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The latest news from every corner of the state, including policy emerging from Missouri's capitol.

Coalition Seeks Public Input on Missouri's New Voting-District Maps

Missouri News Service / Lily Bohlke

As Missouri lawmakers prepare to draw lines for the next decade of voting-district maps, groups advocating for a fair process are urging residents to give their input, using an online tool to map their own communities of interest.

A "community of interest" is a group of people with similar policy needs, who could benefit from being in the same district, so they can advocate for their cause. Advocates said it can be especially critical for those who have historically been left out of the political process.

Rachel Tripp, community development specialist for the Community Partnership of the Ozarks, said a community of interest can be defined in many ways.

"A lot of communities come together that live in a specific school district area, that they might have the same interests, those same concerns," Tripp explained. "And then, there might be just different neighborhood groups, or around a specific landmark, so, something that really brings people together."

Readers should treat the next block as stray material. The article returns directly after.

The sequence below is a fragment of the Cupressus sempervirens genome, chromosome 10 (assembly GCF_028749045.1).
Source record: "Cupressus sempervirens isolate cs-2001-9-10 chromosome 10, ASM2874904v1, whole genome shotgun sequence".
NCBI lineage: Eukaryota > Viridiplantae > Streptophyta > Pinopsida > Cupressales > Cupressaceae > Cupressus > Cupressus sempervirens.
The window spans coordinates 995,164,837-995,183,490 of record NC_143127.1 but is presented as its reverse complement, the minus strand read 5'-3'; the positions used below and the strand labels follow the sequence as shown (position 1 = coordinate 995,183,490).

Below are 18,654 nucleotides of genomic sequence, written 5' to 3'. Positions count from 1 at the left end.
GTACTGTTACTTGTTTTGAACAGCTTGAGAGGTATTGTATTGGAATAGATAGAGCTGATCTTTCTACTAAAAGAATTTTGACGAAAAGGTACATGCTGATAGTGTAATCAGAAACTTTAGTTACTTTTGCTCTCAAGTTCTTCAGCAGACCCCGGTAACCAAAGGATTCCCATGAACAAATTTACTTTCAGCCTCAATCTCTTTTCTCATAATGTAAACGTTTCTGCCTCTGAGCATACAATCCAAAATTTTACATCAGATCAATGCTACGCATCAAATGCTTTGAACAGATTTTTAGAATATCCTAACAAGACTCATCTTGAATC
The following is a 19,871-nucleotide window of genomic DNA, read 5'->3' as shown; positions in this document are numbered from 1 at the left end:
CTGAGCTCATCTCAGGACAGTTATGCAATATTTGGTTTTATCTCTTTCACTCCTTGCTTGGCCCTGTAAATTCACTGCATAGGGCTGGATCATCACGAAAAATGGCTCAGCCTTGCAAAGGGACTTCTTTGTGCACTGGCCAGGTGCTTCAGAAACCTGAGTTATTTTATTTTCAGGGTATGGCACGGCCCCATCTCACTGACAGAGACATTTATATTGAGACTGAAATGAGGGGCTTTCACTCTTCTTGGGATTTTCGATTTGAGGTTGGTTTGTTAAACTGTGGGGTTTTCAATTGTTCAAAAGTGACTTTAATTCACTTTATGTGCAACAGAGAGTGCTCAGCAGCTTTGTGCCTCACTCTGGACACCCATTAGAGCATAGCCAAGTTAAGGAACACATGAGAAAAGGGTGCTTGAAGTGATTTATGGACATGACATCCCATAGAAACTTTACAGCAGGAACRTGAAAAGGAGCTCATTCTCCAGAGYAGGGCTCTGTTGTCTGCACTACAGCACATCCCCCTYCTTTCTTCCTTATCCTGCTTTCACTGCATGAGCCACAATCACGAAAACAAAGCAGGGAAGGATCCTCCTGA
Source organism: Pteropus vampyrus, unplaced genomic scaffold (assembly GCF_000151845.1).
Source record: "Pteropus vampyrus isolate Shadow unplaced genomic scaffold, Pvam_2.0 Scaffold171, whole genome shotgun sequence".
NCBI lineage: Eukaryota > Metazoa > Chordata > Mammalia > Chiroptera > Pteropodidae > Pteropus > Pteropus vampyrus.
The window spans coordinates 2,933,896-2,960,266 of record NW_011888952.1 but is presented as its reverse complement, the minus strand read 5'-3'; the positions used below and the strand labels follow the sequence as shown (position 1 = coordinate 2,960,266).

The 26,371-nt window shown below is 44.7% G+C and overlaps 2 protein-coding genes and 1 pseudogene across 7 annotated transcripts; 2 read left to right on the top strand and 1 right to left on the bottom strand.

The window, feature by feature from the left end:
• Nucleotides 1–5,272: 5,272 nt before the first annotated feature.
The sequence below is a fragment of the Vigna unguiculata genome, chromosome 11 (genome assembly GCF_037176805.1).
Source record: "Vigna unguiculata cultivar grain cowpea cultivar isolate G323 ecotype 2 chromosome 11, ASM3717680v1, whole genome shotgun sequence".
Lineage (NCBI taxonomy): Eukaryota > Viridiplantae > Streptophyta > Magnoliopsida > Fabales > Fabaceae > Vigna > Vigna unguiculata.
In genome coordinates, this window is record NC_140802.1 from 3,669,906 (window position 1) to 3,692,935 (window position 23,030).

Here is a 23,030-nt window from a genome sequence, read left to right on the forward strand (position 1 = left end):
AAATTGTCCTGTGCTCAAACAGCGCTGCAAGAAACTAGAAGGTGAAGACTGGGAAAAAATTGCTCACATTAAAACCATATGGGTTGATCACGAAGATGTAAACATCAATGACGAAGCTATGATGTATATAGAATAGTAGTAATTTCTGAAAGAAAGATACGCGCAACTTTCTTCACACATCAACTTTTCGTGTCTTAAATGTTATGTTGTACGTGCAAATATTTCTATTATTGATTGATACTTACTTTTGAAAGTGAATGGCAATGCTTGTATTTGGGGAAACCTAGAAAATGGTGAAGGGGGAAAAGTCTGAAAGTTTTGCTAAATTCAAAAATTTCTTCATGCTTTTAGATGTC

Any maps submitted to the Missouri Community Mapping Project will be sent to researchers at Tufts University to compile and share with the state lawmakers tasked with redistricting. Maps submitted so far include groupings by race and ethnicity, age and working status, geographic regions, income levels, community college campuses, areas surrounding parks and medical centers and more.

In 2018, Missouri voters passed a ballot initiative to give an independent demographer the pen to redraw state legislative maps instead of political commissions, to reduce partisan gerrymandering, but in 2020, they repealed it.

Tripp added while redistricting is still up to the commissions, the accessibility of online mapping tools gives the public a chance to be involved.

"Redistricting tools have really been traditionally held by the elite few," Tripp contended. "And we've all been, you know, for the most part, largely in the dark about how redistricting happens. So, we really have a chance this year to change the way our districts are drawn in Missouri."

Community Partnership of the Ozarks and the League of Women Voters of Southwest Missouri co-host an event tonight, to raise awareness of the importance of public input on redistricting. They'll also teach people how to use the online tool and submit their map.